Reifer, owner of an office and home-organizing business called Clutter Control, is a self-educated transit wonk. Dependent on buses and trains since elementary school, she spends several hours a day aboard Amtrak, Metrolink, or OCTA's white, blue and orange coaches.
Reifer shunned driver's education at Pacifica High School in Garden Grove. When deciding on a place to live, quick access to mass transit, not freeways, was uppermost in her mind. She chose an apartment near the Fullerton train station, which is also a hub for buses.
But her baptism as an activist came in early 2000, when OCTA proposed an overhaul of its bus service. Planners wanted to replace the old hub-and-spoke routes with a grid system -- known as straight-lining or point-to-point service. OCTA officials said that would be more efficient and save time for most riders.
Hundreds of people protested, including Reifer, who formed Transit Advocates of Orange County.
After straight-lining began in September 2000, OCTA's ridership declined for the first time after years of steady growth. Customers found the new system so confusing that it often left people stranded or dashing across streets to make their connections to other buses.
"They would take one line and divide it into two lines. Service was eliminated and popular routes were changed," Reifer says. "Some people had to take five buses just to get someplace when they used to take two or three. That is unheard-of."
Reifer and Transit Advocates organized public forums to discuss the problems. In response to the efforts of Reifer and others, OCTA reconnected routes and restored service in some areas to make the system flow more smoothly.
The controversy subsided and people got used to the new system. Bus ridership rose 10% in 2001, the sharpest increase for any major metropolitan area in the nation.
But Reifer did not go away. She remained a fixture at OCTA board meetings, regularly taking the podium for the allotted three minutes to push for more routes, longer hours of operation and more service on nights and weekends.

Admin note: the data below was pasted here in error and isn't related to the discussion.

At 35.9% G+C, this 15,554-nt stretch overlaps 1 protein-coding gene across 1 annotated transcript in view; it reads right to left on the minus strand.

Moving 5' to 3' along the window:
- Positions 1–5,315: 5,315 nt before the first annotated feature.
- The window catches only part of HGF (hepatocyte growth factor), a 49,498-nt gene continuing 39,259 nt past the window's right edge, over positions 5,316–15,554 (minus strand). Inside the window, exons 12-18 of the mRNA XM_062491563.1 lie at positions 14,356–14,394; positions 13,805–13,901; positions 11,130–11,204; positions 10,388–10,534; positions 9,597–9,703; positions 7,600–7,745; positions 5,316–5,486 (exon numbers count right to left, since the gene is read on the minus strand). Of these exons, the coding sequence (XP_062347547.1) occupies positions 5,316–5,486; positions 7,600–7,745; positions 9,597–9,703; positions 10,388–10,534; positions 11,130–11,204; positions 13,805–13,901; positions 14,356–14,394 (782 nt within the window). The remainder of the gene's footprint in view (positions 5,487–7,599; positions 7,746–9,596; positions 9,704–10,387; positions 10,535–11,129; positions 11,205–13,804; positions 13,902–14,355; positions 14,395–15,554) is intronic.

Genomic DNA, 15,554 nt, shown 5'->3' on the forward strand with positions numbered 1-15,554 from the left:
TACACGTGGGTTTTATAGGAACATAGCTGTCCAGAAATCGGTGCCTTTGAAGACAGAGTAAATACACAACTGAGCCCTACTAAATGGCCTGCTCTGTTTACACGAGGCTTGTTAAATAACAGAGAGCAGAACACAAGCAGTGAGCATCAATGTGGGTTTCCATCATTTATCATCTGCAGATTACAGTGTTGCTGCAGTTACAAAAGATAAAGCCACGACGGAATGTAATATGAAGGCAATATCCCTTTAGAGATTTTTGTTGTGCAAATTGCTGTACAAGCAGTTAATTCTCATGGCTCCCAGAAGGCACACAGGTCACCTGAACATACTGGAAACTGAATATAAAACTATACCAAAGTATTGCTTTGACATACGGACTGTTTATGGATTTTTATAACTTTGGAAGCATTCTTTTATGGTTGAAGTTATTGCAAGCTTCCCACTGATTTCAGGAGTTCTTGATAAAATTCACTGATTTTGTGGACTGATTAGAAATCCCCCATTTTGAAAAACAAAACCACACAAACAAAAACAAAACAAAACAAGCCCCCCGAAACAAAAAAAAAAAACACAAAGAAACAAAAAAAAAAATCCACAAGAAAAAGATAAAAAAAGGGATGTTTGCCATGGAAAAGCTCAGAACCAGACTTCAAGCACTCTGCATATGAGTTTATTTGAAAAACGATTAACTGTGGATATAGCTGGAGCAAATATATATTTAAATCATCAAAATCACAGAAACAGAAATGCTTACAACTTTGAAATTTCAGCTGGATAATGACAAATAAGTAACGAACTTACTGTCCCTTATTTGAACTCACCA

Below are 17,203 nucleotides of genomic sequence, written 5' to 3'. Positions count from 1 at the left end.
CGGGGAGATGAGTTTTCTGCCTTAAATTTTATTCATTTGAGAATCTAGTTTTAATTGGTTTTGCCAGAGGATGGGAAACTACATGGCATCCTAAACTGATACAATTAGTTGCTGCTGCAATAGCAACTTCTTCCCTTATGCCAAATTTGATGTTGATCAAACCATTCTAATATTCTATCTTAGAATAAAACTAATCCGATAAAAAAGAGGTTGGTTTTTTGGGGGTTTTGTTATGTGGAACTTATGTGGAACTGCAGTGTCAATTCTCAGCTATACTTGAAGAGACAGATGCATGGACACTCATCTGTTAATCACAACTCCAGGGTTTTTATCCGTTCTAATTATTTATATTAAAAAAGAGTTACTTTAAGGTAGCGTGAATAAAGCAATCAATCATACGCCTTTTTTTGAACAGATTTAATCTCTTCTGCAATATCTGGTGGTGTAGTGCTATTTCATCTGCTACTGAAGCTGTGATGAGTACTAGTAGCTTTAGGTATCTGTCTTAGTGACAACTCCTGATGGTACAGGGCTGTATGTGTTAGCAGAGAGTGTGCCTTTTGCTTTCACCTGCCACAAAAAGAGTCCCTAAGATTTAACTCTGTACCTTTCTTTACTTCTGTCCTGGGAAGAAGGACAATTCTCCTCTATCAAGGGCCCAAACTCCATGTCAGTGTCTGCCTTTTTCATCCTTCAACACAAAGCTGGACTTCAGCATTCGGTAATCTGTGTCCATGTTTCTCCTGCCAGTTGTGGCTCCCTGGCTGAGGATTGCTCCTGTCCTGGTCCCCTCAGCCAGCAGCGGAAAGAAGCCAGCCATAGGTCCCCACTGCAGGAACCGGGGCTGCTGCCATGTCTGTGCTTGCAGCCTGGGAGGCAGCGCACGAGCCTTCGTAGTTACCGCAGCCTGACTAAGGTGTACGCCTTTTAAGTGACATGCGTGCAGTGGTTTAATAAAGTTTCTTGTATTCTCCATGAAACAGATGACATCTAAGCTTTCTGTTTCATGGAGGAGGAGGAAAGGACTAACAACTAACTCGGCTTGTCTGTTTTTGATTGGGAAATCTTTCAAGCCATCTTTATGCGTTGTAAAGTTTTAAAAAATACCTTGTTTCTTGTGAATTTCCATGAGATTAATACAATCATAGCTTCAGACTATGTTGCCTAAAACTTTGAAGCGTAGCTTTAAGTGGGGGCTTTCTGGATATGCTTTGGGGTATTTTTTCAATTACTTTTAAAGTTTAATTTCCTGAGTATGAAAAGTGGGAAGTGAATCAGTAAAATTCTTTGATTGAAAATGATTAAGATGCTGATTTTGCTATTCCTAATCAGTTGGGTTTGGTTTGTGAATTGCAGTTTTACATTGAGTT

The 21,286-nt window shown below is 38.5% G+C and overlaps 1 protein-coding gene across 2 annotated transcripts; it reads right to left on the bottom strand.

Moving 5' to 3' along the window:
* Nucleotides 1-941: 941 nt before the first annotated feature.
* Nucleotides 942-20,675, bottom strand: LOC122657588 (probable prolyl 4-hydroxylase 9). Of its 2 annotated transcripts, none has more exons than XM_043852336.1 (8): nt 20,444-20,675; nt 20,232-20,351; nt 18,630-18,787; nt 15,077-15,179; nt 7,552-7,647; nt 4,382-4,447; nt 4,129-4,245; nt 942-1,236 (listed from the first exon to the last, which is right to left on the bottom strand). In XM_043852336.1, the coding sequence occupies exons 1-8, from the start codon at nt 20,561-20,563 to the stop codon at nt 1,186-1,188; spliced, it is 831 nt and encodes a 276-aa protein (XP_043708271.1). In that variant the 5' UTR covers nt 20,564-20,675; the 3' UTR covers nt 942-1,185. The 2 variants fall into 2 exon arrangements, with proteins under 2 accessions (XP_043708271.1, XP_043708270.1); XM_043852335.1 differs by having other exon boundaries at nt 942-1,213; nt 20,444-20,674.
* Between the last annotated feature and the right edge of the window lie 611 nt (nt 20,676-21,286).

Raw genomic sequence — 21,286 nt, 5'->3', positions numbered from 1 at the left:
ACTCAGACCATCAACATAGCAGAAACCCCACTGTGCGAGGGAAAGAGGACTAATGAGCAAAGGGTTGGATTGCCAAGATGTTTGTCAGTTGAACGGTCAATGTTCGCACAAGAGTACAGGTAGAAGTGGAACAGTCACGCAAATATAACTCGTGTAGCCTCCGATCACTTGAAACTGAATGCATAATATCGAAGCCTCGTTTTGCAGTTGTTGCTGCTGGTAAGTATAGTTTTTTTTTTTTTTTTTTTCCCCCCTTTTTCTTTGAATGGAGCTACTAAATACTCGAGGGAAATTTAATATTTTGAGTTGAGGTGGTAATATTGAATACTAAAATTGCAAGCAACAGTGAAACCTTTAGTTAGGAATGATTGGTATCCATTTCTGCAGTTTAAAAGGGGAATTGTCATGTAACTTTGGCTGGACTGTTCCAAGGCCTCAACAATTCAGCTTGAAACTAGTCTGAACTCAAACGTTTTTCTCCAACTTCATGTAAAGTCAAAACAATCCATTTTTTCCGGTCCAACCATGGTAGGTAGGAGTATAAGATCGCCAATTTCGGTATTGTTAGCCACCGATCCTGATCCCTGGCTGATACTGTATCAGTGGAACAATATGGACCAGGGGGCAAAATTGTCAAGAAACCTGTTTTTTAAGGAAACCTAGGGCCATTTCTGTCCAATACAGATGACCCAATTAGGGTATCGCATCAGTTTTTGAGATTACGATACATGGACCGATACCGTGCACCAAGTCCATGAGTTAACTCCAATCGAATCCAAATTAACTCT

Some of her suggestions have been implemented. Others are under consideration.
"She has provided valuable insights and a voice from the public that had been significantly lacking at the board of directors," said Assemblyman Todd Spitzer, a former county supervisor who was chairman of the OCTA board last year. "She has shown us how bus service affects riders every single day."
In April, OCTA hired Reifer on a part-time basis for $10,000 per year after she came to the attention of Leahy, the agency's relatively new chief executive officer.
Leahy, a former bus driver from Los Angeles who worked his way up the transit ranks, heard her speak one day on transit issues and liked what he heard.
"She made sense. She was technically versed and assertive," Leahy says.
'The Staff Has Learned'
"It made some people at OCTA uncomfortable to bring her in-house, but I think it was a good idea to have a fresh pair of eyes break us out of our routines. Tension can be a good thing. Long-term, the staff has learned how to run a better transit system."
Leahy said the agency will try to adopt many of her recommendations.In her detailed 13-page report, Reifer says the bus fleet must be expanded.
More coaches would mean more frequent service, drivers could stay on schedule, travel times would be reduced, and fewer people would be stranded because of crowded buses.
Her report also recommends that scheduling information for other transportation agencies as well as Amtrak and Metrolink trains be added to OCTA's Bus Book.
Above all, Reifer says, the authority must combat the stereotype that buses are a second-rate transportation system for the underclass. Otherwise, transit will remain an underused "civic amenity" in Southern California.
"It is not just for poor people. It is not just for people in suits. It is for everyone," Reifer said. "Leahy absolutely gets it. I would like to see the entire bureaucracy get it. I hope they follow through on the information I have provided. I hope they do something."